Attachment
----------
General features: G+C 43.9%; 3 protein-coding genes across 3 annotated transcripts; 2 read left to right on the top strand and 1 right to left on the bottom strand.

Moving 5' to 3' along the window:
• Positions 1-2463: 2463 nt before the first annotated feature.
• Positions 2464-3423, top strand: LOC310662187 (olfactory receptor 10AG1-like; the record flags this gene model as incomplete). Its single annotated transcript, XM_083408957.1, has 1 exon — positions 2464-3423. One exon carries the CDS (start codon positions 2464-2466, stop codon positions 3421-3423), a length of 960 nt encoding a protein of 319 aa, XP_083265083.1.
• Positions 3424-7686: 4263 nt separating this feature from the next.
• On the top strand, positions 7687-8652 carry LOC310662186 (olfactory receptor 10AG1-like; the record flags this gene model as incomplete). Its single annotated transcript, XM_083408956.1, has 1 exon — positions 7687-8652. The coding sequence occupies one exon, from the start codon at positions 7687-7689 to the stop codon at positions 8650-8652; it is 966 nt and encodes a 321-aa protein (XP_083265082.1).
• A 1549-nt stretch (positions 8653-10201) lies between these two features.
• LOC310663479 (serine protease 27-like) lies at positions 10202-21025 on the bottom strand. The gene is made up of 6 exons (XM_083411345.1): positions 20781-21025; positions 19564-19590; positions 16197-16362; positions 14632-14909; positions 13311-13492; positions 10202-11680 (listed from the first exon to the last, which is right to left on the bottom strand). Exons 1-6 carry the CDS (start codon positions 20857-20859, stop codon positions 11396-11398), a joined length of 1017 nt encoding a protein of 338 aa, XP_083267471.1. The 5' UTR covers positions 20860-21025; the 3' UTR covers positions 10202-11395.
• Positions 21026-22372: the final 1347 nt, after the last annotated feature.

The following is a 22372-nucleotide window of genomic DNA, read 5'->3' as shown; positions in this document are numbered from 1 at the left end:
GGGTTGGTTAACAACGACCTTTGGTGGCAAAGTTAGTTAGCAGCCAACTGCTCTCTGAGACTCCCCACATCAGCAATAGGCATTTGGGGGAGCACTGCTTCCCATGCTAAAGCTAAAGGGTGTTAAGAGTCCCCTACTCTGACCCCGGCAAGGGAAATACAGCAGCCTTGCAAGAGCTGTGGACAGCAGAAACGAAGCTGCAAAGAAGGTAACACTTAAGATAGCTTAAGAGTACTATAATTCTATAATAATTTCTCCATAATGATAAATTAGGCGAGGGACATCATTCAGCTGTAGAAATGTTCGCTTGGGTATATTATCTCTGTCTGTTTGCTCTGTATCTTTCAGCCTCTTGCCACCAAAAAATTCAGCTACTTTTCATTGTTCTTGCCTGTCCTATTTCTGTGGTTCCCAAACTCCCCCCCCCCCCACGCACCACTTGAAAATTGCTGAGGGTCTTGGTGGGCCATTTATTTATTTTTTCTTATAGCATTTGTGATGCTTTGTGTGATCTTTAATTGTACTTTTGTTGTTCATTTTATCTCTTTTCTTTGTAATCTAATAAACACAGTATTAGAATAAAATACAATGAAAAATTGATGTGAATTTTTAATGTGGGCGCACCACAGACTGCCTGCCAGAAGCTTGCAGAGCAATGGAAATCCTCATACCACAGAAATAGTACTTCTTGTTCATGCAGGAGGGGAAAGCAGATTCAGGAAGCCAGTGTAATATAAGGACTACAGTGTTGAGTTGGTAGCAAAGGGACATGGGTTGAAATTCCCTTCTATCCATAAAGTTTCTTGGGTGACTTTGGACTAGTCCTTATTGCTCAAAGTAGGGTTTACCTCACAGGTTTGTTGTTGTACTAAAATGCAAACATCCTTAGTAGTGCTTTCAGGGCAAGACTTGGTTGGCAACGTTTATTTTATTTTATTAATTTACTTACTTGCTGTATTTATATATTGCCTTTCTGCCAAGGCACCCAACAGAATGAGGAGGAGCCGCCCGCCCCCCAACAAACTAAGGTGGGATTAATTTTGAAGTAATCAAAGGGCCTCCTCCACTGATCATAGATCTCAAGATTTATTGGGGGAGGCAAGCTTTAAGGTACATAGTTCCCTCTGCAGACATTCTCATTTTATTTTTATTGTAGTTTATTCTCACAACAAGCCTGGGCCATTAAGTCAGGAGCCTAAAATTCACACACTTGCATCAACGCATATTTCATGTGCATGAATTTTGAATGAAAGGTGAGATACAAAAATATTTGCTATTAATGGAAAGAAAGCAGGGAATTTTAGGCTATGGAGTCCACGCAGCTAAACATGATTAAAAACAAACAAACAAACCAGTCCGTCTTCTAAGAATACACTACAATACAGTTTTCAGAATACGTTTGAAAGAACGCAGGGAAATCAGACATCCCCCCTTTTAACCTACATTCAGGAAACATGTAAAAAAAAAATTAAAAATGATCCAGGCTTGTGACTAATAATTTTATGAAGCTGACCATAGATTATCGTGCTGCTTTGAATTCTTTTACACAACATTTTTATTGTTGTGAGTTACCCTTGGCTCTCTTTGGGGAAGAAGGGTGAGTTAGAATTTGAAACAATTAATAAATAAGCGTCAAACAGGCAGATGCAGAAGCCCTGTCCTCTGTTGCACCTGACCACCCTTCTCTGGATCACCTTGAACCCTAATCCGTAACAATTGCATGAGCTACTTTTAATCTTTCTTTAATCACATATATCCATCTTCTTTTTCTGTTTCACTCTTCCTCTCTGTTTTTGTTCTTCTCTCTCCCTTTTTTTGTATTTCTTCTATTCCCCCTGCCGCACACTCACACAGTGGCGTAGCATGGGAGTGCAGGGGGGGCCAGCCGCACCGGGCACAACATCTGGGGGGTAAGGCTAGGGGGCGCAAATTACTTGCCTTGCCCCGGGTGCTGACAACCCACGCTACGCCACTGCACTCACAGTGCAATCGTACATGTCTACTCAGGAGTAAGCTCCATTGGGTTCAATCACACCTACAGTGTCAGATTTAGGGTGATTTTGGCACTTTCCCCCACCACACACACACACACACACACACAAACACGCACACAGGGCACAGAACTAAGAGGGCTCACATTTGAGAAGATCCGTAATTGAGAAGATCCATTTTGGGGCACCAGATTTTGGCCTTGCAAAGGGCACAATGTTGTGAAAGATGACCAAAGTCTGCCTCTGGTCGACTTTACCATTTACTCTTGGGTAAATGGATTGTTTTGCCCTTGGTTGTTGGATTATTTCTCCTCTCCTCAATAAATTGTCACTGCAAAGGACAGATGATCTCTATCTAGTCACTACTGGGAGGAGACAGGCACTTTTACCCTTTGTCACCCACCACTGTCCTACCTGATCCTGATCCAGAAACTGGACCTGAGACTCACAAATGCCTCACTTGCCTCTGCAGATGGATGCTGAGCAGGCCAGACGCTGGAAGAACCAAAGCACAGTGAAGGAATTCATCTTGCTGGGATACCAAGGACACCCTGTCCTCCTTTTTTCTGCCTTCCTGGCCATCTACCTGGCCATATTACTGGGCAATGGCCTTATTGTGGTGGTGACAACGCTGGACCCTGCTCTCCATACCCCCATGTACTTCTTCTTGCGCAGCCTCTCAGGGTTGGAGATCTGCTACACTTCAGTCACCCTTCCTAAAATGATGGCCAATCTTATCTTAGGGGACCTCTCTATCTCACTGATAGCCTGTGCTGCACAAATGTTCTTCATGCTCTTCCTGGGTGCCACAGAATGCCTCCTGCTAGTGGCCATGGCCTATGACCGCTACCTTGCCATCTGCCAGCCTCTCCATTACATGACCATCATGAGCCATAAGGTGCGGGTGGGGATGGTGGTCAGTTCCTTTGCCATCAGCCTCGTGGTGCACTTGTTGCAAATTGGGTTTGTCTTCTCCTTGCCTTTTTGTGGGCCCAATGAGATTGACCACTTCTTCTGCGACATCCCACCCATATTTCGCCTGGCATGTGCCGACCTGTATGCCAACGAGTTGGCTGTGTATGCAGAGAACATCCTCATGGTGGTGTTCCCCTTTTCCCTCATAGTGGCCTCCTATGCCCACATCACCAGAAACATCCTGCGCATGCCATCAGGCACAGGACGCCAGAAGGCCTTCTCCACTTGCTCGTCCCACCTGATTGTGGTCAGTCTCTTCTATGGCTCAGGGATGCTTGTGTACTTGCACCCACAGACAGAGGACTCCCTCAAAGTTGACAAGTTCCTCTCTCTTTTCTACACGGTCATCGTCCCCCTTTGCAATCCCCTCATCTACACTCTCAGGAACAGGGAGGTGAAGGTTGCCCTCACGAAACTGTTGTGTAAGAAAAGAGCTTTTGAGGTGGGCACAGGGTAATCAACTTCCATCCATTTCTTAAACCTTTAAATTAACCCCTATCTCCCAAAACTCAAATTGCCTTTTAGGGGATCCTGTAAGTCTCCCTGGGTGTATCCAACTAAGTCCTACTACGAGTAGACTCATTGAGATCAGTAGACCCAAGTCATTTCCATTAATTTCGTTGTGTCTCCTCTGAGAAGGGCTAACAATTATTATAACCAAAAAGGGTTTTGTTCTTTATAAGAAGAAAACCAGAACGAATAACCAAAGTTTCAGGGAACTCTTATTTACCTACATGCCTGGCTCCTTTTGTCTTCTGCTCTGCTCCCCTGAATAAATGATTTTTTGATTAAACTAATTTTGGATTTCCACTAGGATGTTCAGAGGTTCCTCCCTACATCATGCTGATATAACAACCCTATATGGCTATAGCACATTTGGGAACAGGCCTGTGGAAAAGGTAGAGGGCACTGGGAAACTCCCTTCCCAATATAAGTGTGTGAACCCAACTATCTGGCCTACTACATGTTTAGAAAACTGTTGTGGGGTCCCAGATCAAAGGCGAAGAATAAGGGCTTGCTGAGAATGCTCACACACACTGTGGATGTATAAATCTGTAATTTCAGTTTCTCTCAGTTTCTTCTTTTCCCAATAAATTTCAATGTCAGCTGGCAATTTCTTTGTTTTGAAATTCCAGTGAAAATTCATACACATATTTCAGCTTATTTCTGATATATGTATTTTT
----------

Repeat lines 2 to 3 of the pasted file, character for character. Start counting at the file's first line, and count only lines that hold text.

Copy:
Moving 5' to 3' along the window:
• Positions 1-2463: 2463 nt before the first annotated feature.